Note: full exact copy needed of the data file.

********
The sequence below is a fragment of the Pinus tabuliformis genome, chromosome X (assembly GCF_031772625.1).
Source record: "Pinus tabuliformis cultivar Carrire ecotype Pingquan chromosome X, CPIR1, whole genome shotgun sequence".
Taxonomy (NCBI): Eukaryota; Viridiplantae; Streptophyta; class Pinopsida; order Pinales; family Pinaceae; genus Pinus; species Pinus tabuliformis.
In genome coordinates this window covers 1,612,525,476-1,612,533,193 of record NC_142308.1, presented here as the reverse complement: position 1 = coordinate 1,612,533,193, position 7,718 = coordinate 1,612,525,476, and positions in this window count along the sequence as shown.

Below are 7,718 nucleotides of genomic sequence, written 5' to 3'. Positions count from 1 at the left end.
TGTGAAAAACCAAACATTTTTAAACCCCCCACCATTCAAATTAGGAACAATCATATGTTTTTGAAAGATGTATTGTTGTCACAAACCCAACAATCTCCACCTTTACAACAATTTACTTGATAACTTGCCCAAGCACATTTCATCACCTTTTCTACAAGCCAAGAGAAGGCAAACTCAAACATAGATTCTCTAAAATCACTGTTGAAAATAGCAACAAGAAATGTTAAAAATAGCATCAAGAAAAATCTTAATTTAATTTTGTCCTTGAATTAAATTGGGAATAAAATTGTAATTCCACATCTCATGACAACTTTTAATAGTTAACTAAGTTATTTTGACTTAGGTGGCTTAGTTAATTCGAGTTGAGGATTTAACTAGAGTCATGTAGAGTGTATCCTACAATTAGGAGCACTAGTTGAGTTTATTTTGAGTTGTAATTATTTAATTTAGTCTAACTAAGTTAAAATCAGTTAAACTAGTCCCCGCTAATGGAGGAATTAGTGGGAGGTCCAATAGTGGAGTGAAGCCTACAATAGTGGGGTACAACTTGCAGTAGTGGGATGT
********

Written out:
The sequence below is a fragment of the Pinus tabuliformis genome, chromosome X (assembly GCF_031772625.1).
Source record: "Pinus tabuliformis cultivar Carrire ecotype Pingquan chromosome X, CPIR1, whole genome shotgun sequence".
Taxonomy (NCBI): Eukaryota; Viridiplantae; Streptophyta; class Pinopsida; order Pinales; family Pinaceae; genus Pinus; species Pinus tabuliformis.
In genome coordinates this window covers 1,612,525,476-1,612,533,193 of record NC_142308.1, presented here as the reverse complement: position 1 = coordinate 1,612,533,193, position 7,718 = coordinate 1,612,525,476, and positions in this window count along the sequence as shown.

Below are 7,718 nucleotides of genomic sequence, written 5' to 3'. Positions count from 1 at the left end.
TGTGAAAAACCAAACATTTTTAAACCCCCCACCATTCAAATTAGGAACAATCATATGTTTTTGAAAGATGTATTGTTGTCACAAACCCAACAATCTCCACCTTTACAACAATTTACTTGATAACTTGCCCAAGCACATTTCATCACCTTTTCTACAAGCCAAGAGAAGGCAAACTCAAACATAGATTCTCTAAAATCACTGTTGAAAATAGCAACAAGAAATGTTAAAAATAGCATCAAGAAAAATCTTAATTTAATTTTGTCCTTGAATTAAATTGGGAATAAAATTGTAATTCCACATCTCATGACAACTTTTAATAGTTAACTAAGTTATTTTGACTTAGGTGGCTTAGTTAATTCGAGTTGAGGATTTAACTAGAGTCATGTAGAGTGTATCCTACAATTAGGAGCACTAGTTGAGTTTATTTTGAGTTGTAATTATTTAATTTAGTCTAACTAAGTTAAAATCAGTTAAACTAGTCCCCGCTAATGGAGGAATTAGTGGGAGGTCCAATAGTGGAGTGAAGCCTACAATAGTGGGGTACAACTTGCAGTAGTGGGATGT